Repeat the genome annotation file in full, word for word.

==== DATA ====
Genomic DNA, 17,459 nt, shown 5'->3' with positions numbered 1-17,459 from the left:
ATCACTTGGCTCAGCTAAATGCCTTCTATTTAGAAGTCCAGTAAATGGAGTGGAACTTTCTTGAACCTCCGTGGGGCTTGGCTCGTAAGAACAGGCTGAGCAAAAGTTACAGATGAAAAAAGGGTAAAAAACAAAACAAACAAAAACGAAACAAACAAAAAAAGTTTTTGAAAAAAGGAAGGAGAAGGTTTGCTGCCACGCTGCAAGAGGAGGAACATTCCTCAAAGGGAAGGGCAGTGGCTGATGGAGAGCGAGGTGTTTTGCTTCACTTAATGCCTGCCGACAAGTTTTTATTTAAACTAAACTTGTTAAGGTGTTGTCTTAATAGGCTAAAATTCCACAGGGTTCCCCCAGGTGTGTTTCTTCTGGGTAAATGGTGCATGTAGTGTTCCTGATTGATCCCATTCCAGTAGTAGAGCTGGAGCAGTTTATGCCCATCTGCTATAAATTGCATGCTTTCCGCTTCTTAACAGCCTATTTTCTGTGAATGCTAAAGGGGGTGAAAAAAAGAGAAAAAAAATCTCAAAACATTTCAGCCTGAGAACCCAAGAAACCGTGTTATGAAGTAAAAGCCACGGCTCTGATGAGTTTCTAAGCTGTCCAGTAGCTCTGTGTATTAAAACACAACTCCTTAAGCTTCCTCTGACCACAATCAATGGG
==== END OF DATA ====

Genomic DNA, 17,459 nt, shown 5'->3' with positions numbered 1-17,459 from the left:
ATCACTTGGCTCAGCTAAATGCCTTCTATTTAGAAGTCCAGTAAATGGAGTGGAACTTTCTTGAACCTCCGTGGGGCTTGGCTCGTAAGAACAGGCTGAGCAAAAGTTACAGATGAAAAAAGGGTAAAAAACAAAACAAACAAAAACGAAACAAACAAAAAAAGTTTTTGAAAAAAGGAAGGAGAAGGTTTGCTGCCACGCTGCAAGAGGAGGAACATTCCTCAAAGGGAAGGGCAGTGGCTGATGGAGAGCGAGGTGTTTTGCTTCACTTAATGCCTGCCGACAAGTTTTTATTTAAACTAAACTTGTTAAGGTGTTGTCTTAATAGGCTAAAATTCCACAGGGTTCCCCCAGGTGTGTTTCTTCTGGGTAAATGGTGCATGTAGTGTTCCTGATTGATCCCATTCCAGTAGTAGAGCTGGAGCAGTTTATGCCCATCTGCTATAAATTGCATGCTTTCCGCTTCTTAACAGCCTATTTTCTGTGAATGCTAAAGGGGGTGAAAAAAAGAGAAAAAAAATCTCAAAACATTTCAGCCTGAGAACCCAAGAAACCGTGTTATGAAGTAAAAGCCACGGCTCTGATGAGTTTCTAAGCTGTCCAGTAGCTCTGTGTATTAAAACACAACTCCTTAAGCTTCCTCTGACCACAATCAATGGG